John Lupica swallowed a forkful of homemade chicken pot pie and said it was delicious, though he wouldn’t have minded a bit more crust on the portion scooped out to him last Thursday night at Mary Taylor Memorial United Methodist Church. The crust, he said, is the best part.
Lupica was one of between 50 and 75 people who showed up for the free community dinner, which is one of four church-based monthly meals for the area homeless and financially struggling run in conjunction with the Beth-El Center Soup Kitchen.
Lupica isn’t homeless. He lives in Milford senior housing. But he recently had to pay $300 for brakes on his car, and car insurance.
“By the time I get done with my rent and everything, there isn’t much left of my Social Security,” he said, adding that these community meals are a big help.
“It’s hard to make ends meet,” Lupica said.
Between 50 and 75 people usually show up for the Mary Taylor dinner, held the fourth Thursday of the month. St. Peter’s Church hosts a dinner on the second Thursday of the month and St. Mary’s on the third Thursday of the month. Cornerstone Christian Center hosts dinners on Mondays.
Mary Taylor Church started offering a community meal in 2010, according to church member Debbie Dubien.
“It started as an outreach and then we connected with the Beth El, and now we’re considered an extension of their food program,” Dubien said.
About 15 volunteers show up at Mary Taylor to prep and serve the food. Jim and Phoebe Repetsky were the head cooks last Thursday night, making sure there was enough chicken pot pie to go around. Jim said 76 people showed up for dinner last month, while 50 had been the norm. This week it looked like the number was in the seventies again.
“It jumped up last month,” Jim said.
He thinks numbers increased because people from neighboring towns were told about the meals here, but Milford officials have noted an uptick in the number of homeless people in Milford, especially in the downtown area.
Beth El Center Director Jennifer Paradis in December said a work group had formed to address the increase in homeless people around the Milford Public Library. She also said the greater New Haven area saw a 113% increase in the unsheltered population from 2017 to 2018. And while she noted that increase could be due to a change in the way officials count the homeless, she said those statistics are reflected here.
Mary Taylor Church, with an $1,800 annual allocation to fund monthly meals, is trying to do its bit to help. In addition to the dinner, the church also sends the diners home with a bagged snack, including a sandwich, prepared by Dawn Bettencourt and Diana Cable.
“Some people are homeless and some are experiencing budget problems,” Dubien explained. “We’re committed to keeping this going. You would think there wouldn’t be people in need in Milford, but there is such a need.”
Cornerstone Christian Center started offering meals on Monday nights in 2016, after looking at the Beth-El meal schedule and seeing where need remained. The church even provides a shuttle from the shelter to the church on Wheelers Farms Road. “We didn’t want transportation to be a hurdle to receiving a warm meal in a loving atmosphere,” said Kimani Williams, Storehouse Project operations director at the church.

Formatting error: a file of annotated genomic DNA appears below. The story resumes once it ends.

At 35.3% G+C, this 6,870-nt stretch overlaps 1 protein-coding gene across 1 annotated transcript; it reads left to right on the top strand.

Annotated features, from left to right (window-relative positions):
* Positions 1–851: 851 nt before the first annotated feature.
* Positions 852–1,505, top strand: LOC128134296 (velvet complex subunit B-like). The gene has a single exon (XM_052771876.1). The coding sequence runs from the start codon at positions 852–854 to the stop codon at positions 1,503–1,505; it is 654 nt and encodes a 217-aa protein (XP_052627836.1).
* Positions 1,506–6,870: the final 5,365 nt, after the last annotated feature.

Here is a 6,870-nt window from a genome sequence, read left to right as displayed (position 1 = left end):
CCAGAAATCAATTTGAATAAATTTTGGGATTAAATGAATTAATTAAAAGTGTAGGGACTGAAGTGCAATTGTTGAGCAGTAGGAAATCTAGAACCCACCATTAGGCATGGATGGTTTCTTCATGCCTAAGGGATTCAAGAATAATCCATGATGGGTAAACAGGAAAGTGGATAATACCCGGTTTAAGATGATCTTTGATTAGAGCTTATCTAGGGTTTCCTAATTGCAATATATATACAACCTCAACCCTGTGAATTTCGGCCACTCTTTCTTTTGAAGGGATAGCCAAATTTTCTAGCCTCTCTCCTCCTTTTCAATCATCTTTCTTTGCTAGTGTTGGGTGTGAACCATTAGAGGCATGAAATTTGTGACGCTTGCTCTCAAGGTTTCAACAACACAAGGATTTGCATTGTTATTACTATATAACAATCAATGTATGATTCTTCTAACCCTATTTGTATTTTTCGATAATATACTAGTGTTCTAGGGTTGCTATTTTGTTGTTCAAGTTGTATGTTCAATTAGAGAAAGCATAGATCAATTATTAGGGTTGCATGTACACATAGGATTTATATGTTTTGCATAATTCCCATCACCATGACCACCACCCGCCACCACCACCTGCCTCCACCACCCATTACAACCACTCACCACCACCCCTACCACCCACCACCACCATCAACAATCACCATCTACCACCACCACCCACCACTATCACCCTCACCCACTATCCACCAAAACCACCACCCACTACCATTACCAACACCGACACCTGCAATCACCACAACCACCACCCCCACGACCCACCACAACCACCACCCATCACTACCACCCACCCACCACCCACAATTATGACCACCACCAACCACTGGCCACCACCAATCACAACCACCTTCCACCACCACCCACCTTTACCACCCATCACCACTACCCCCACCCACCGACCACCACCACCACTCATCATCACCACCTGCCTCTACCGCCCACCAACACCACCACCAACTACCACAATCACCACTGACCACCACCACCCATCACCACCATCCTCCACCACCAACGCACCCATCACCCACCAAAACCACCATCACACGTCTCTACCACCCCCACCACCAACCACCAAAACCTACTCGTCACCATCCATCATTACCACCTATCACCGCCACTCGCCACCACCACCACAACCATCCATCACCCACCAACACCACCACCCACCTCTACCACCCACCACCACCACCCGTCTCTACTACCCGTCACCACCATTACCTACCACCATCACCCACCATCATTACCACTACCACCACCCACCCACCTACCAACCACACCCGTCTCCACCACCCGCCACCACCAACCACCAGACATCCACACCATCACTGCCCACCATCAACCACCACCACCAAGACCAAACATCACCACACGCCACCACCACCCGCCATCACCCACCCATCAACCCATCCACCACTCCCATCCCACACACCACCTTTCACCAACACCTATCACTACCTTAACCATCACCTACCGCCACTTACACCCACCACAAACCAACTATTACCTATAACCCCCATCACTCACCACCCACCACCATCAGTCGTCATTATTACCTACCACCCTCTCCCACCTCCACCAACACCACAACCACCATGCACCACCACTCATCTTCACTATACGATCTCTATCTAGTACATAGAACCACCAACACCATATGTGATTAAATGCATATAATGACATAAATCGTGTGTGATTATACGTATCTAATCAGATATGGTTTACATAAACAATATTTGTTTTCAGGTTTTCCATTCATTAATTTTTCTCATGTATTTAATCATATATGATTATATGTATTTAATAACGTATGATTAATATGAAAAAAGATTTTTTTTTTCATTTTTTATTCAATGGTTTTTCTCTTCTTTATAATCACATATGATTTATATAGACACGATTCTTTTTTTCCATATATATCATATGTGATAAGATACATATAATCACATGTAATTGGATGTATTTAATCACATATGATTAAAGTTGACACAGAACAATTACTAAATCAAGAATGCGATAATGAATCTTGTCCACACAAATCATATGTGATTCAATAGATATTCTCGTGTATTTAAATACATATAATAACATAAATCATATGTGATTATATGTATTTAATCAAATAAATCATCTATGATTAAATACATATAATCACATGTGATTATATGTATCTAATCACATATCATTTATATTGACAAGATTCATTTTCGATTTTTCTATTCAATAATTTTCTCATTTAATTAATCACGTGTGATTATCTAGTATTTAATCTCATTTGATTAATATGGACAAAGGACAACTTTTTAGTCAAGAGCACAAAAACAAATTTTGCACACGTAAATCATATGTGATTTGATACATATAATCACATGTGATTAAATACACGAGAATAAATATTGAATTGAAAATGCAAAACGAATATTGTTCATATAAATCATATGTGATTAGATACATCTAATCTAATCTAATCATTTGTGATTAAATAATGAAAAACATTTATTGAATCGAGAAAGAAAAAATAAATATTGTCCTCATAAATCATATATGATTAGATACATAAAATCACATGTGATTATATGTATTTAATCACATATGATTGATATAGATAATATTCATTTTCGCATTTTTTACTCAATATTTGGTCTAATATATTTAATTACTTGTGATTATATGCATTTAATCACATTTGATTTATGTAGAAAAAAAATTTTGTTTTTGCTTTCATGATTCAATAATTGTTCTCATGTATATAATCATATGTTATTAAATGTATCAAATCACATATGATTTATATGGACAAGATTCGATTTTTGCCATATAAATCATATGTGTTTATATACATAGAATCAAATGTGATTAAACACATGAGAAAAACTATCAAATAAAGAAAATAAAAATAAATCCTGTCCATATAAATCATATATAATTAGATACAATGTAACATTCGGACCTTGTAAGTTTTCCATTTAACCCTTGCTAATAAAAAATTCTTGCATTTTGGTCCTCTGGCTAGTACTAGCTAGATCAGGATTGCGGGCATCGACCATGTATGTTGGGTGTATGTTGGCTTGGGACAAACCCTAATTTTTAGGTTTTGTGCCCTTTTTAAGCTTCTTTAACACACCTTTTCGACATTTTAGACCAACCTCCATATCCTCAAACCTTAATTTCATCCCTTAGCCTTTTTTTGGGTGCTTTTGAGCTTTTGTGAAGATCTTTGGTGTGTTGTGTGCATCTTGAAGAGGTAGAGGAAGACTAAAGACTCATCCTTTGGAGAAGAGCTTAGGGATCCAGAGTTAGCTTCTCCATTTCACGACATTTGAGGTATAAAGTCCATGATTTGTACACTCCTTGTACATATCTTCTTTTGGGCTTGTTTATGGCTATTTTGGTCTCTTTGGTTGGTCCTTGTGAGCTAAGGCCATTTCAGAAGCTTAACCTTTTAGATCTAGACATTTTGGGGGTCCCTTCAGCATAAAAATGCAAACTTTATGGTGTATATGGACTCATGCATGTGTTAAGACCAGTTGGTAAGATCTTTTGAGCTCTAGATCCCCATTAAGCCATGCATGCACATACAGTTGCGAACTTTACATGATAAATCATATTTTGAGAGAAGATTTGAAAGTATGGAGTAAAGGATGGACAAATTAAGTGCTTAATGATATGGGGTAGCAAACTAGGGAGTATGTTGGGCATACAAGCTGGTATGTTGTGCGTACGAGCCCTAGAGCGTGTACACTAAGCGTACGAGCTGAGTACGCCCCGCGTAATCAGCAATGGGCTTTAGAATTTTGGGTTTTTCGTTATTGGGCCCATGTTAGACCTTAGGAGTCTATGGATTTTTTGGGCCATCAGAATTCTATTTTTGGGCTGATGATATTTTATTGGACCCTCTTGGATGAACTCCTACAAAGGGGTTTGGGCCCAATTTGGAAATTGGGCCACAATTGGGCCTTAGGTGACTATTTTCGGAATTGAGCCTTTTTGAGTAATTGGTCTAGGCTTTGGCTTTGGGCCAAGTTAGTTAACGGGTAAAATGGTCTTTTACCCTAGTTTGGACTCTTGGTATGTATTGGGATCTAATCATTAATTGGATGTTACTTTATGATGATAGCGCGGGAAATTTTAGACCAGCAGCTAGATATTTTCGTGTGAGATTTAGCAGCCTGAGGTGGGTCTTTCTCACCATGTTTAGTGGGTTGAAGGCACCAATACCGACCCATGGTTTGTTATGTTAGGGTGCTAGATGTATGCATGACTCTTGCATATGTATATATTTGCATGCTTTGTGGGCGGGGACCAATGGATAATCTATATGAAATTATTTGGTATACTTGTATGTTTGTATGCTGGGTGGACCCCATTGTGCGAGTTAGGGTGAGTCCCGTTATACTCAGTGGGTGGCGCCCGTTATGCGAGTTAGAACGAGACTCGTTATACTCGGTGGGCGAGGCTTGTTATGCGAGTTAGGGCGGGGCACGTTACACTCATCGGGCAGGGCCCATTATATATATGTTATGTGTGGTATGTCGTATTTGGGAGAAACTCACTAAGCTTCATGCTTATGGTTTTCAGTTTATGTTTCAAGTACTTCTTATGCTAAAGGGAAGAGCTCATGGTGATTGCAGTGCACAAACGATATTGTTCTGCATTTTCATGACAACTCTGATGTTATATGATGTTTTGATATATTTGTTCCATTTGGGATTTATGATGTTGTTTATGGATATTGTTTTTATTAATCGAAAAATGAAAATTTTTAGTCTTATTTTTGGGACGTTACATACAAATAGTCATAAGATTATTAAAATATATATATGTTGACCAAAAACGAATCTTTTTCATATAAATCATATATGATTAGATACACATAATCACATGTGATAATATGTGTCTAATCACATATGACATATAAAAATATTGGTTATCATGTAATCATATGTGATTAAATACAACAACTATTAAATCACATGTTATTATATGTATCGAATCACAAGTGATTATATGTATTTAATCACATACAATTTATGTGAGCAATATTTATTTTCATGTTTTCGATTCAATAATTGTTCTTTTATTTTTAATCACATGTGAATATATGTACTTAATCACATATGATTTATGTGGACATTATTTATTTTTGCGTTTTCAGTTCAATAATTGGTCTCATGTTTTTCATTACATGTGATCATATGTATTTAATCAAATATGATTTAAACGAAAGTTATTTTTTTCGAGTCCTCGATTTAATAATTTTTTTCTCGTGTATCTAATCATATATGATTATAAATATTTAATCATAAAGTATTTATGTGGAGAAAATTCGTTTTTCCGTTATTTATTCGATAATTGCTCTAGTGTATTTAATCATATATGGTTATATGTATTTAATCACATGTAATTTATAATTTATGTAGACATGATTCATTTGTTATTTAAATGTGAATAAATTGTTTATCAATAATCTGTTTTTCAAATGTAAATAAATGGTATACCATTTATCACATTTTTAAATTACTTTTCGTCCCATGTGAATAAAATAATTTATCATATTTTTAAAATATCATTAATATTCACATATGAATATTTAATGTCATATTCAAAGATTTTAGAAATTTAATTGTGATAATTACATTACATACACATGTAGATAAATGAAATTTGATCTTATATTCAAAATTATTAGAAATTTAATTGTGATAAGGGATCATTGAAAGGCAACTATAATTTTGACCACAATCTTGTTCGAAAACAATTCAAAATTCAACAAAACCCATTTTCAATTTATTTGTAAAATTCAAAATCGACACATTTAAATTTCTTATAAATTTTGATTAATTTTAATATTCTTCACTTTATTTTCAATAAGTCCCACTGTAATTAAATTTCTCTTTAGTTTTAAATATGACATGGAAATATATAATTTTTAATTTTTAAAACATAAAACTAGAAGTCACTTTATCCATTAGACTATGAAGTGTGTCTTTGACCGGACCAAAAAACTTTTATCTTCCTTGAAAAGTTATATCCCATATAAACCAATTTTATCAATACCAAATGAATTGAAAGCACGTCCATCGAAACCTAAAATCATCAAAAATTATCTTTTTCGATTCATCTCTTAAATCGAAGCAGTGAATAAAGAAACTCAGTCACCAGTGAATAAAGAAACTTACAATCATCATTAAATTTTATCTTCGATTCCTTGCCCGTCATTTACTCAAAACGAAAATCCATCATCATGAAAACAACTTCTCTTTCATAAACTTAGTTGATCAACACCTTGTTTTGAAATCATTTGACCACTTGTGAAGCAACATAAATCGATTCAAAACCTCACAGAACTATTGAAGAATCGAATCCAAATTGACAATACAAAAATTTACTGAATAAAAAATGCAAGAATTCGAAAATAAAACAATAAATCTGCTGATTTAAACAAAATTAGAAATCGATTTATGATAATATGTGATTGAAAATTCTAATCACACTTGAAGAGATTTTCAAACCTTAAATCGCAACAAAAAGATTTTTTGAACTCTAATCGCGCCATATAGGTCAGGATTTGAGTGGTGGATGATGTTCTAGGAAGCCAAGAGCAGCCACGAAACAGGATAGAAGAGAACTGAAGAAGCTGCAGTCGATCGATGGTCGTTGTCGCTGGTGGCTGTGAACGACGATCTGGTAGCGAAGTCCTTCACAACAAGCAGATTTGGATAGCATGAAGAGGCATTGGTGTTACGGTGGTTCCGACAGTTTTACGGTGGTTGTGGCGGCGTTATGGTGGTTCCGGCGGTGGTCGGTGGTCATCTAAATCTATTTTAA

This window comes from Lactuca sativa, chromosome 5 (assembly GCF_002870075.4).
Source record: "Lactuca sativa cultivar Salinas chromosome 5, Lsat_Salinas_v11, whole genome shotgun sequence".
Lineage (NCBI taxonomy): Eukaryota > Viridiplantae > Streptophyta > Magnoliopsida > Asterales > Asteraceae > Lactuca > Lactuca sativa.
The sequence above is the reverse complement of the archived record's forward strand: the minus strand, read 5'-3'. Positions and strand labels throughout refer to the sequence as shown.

Like Mary Taylor, Cornerstone welcomes not just the homeless but anyone in need, and typically serve 75 to 80 people in what Williams described as a restaurant setting.
“Our aim is to share love and to make sure people have what they need,” she said.
Tony Texeira is staying at the Beth-El Homeless Shelter and he was one of the diners last week at Mary Taylor Church. He worked at XPect Discounts, but the store closed three years ago, and Texeira said it’s been tough since then, even though he’s been working odd jobs. “Thank God you get a good meal here,” he said. “It’s not starving.” He said the people in need know where to find meals in the community throughout the week, and generally know each other from crossing paths during the meals.
These church-based dinners are really just the tip of the iceberg where community supported meals are concerned.
Milford’s Beth-El Soup Kitchen, in addition to providing lunches for the homeless, also offers prepared dinners most nights. The dinners are run by various volunteer groups, local churches and businesses on different nights, including Temple Emanuel, Milford Rotary, Platt Technical School and others. When there isn’t a group-sponsored dinner, the shelter offers a bagged meal-to-go for those in need.
All the community volunteers are a big help in augmenting what the soup kitchen can provide. Camille Franchi, soup kitchen manager, said without those volunteers, most nights the homeless would just be getting a bagged sandwich.
Some of the volunteer organizations bring their own food to prepare; others use food that has been donated to the shelter. The groups of 6 to 10 volunteers usually put in four hours between 3 and 7 p.m. on their designated night, and feed 50 to 75 people.
Franchi is still looking for more groups to volunteer.
“I’d like to get the whole calendar filled for every single day,” she said, adding that seven more volunteer groups might make that happen.
People or groups that want to volunteer can call the Beth-El Center at 203-876-0747.